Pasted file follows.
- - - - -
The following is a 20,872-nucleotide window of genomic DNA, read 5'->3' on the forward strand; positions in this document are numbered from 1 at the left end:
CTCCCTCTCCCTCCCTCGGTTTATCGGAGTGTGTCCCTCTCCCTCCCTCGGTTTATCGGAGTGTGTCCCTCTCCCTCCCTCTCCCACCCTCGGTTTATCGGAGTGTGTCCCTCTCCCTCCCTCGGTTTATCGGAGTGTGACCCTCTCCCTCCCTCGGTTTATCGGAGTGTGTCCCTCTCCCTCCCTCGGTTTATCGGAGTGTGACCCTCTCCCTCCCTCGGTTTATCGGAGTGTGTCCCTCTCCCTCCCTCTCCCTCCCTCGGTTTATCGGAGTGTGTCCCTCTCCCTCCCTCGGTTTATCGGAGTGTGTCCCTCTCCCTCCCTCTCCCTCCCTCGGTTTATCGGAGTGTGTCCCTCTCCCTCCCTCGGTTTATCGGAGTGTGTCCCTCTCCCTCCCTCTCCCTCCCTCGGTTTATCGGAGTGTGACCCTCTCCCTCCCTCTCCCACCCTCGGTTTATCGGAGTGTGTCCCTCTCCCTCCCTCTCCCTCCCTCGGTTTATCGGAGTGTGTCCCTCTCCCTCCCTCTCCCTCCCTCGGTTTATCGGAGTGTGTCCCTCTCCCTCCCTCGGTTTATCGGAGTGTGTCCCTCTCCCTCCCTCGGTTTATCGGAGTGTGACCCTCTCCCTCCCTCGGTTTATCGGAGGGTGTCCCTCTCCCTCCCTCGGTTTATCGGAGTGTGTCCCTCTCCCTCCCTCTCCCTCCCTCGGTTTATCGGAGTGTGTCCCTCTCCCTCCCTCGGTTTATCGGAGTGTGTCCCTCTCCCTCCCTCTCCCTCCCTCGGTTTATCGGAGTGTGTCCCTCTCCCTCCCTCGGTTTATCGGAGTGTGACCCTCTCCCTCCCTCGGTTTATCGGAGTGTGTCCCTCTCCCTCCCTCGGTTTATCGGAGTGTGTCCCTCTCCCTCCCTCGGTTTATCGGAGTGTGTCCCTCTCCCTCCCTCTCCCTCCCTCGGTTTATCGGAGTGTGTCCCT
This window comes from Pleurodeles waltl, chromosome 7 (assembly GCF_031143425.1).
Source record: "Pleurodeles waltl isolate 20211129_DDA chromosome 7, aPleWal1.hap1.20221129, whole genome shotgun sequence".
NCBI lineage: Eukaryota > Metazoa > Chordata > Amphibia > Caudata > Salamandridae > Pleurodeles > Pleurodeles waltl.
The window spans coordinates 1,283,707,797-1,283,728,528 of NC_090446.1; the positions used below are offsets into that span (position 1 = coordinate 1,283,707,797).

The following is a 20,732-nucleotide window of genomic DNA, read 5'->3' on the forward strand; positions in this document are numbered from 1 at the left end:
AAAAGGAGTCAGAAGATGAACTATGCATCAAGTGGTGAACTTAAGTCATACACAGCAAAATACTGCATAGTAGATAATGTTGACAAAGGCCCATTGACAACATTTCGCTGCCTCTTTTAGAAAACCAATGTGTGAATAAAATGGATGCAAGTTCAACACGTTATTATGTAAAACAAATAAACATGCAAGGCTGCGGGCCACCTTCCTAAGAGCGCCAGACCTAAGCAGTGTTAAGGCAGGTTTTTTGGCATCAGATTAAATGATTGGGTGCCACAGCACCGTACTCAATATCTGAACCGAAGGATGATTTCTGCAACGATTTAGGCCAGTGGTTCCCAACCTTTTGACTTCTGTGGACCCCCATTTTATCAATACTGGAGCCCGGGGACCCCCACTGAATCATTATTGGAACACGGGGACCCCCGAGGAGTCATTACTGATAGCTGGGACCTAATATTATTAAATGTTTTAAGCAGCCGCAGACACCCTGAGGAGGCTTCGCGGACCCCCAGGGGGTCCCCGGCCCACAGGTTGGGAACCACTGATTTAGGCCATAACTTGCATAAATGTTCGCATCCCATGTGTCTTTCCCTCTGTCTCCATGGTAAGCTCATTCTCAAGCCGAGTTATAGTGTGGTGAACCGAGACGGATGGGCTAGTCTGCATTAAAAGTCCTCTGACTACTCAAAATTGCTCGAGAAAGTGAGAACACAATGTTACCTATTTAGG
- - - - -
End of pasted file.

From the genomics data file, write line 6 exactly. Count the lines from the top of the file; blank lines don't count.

The window spans coordinates 1,283,707,797-1,283,728,528 of NC_090446.1; the positions used below are offsets into that span (position 1 = coordinate 1,283,707,797).